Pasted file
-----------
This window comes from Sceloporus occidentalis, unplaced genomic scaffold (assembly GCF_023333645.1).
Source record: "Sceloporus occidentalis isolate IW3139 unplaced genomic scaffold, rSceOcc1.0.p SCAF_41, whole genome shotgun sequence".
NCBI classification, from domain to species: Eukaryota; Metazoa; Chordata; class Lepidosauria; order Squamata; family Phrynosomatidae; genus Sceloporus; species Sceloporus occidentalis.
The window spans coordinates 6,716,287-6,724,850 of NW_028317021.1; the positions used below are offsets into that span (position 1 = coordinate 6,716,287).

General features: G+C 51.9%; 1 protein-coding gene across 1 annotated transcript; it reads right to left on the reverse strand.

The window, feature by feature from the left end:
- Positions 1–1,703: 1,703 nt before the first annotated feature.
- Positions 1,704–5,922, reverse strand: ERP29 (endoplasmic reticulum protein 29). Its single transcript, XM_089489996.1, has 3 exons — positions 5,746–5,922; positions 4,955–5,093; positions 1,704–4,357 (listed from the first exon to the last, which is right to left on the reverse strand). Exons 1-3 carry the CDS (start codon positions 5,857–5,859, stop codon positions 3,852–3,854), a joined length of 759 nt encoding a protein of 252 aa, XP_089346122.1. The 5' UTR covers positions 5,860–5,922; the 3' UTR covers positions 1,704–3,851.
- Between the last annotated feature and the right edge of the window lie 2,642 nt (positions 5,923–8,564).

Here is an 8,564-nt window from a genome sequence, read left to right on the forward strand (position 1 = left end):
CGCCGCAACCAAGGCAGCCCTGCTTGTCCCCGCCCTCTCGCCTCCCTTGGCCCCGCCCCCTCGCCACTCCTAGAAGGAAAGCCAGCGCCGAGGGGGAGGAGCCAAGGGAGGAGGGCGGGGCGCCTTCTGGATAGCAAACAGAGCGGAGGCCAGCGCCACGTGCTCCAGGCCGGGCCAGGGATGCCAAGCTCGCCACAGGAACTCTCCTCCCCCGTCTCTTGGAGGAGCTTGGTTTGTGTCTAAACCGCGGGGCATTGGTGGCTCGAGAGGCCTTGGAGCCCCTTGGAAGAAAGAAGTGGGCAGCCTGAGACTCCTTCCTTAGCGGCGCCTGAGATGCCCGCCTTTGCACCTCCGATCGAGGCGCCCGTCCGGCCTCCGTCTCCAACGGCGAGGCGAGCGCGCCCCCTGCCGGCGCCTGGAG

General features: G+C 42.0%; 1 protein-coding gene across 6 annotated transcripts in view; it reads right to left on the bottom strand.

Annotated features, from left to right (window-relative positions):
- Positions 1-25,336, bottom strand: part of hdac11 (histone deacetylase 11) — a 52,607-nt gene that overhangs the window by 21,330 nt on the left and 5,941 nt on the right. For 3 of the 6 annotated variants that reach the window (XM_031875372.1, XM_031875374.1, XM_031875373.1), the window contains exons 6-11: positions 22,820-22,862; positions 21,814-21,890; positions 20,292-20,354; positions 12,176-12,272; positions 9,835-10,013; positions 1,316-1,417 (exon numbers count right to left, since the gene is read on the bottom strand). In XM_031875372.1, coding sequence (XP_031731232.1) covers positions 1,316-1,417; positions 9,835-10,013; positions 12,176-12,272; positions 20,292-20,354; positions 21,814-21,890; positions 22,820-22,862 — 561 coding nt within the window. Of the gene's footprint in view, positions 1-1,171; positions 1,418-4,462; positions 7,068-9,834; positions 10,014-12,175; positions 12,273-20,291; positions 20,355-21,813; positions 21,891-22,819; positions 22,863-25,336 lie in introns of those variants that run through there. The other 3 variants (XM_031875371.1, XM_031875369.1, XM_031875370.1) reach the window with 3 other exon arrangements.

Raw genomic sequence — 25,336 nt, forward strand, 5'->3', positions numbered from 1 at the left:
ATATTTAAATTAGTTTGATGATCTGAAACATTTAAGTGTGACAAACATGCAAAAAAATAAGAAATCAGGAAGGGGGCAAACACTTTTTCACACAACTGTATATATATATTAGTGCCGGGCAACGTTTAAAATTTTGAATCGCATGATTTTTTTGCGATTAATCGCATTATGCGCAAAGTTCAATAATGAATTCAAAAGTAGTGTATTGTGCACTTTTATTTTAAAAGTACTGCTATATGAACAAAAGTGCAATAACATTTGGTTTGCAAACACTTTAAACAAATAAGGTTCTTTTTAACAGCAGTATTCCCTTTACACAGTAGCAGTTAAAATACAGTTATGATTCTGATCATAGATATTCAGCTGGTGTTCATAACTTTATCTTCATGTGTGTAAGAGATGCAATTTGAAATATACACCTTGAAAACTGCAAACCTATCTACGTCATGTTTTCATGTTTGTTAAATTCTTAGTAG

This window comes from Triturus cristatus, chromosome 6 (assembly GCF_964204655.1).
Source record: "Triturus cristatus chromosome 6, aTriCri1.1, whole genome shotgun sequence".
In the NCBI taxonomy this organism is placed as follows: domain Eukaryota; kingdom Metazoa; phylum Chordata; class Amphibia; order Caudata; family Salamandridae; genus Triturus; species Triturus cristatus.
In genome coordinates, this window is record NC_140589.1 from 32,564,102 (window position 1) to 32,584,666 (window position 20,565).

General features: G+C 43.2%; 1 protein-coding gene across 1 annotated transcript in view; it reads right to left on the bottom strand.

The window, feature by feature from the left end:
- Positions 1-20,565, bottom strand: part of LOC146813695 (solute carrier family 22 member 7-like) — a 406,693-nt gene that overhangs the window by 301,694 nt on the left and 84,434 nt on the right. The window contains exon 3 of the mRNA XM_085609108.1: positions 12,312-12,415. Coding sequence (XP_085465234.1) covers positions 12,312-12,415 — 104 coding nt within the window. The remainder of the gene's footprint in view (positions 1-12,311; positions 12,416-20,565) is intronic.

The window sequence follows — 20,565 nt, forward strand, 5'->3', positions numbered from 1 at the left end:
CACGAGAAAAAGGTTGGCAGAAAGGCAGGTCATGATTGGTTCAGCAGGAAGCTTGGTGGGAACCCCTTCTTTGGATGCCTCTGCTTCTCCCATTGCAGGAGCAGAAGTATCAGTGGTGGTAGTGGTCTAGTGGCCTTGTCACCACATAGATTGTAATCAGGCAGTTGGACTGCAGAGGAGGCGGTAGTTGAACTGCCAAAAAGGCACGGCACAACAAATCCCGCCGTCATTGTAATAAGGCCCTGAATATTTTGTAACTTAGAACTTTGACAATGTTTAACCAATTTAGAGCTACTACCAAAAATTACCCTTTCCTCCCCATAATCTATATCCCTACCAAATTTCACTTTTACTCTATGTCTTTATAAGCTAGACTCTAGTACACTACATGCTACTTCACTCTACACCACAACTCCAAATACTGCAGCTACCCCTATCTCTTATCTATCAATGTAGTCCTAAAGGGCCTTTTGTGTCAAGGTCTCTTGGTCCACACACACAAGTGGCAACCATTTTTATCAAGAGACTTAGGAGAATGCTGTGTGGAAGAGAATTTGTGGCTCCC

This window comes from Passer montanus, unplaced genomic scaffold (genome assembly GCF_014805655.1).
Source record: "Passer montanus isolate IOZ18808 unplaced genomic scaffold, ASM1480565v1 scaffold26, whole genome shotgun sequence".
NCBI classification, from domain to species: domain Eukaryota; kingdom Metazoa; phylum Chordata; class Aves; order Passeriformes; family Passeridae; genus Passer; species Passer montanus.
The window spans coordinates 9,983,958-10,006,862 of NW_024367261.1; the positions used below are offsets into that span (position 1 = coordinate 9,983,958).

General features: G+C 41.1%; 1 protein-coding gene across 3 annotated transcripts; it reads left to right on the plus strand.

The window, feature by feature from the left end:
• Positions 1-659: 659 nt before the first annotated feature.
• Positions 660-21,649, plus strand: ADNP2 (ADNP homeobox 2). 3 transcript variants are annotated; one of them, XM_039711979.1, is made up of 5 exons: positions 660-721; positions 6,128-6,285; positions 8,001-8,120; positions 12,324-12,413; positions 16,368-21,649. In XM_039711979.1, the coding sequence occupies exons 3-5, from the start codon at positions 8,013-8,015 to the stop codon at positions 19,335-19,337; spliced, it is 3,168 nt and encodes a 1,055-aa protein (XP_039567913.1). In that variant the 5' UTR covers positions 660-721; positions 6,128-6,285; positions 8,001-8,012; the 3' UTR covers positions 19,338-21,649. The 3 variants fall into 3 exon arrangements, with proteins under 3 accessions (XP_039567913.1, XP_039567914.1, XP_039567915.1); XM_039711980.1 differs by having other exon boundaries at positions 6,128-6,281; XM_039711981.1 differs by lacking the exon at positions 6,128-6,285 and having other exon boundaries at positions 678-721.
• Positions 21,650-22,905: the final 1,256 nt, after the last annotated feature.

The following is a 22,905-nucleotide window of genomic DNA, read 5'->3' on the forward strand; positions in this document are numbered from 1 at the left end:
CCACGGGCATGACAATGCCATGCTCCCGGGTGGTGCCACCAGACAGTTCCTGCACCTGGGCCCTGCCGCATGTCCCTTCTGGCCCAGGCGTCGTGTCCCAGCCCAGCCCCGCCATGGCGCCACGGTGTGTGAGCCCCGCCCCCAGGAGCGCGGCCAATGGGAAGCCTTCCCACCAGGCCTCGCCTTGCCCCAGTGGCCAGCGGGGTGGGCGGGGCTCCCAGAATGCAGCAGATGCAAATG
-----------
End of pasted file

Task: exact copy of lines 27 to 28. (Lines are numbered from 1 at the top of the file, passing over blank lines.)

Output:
Source record: "Passer montanus isolate IOZ18808 unplaced genomic scaffold, ASM1480565v1 scaffold26, whole genome shotgun sequence".
NCBI classification, from domain to species: domain Eukaryota; kingdom Metazoa; phylum Chordata; class Aves; order Passeriformes; family Passeridae; genus Passer; species Passer montanus.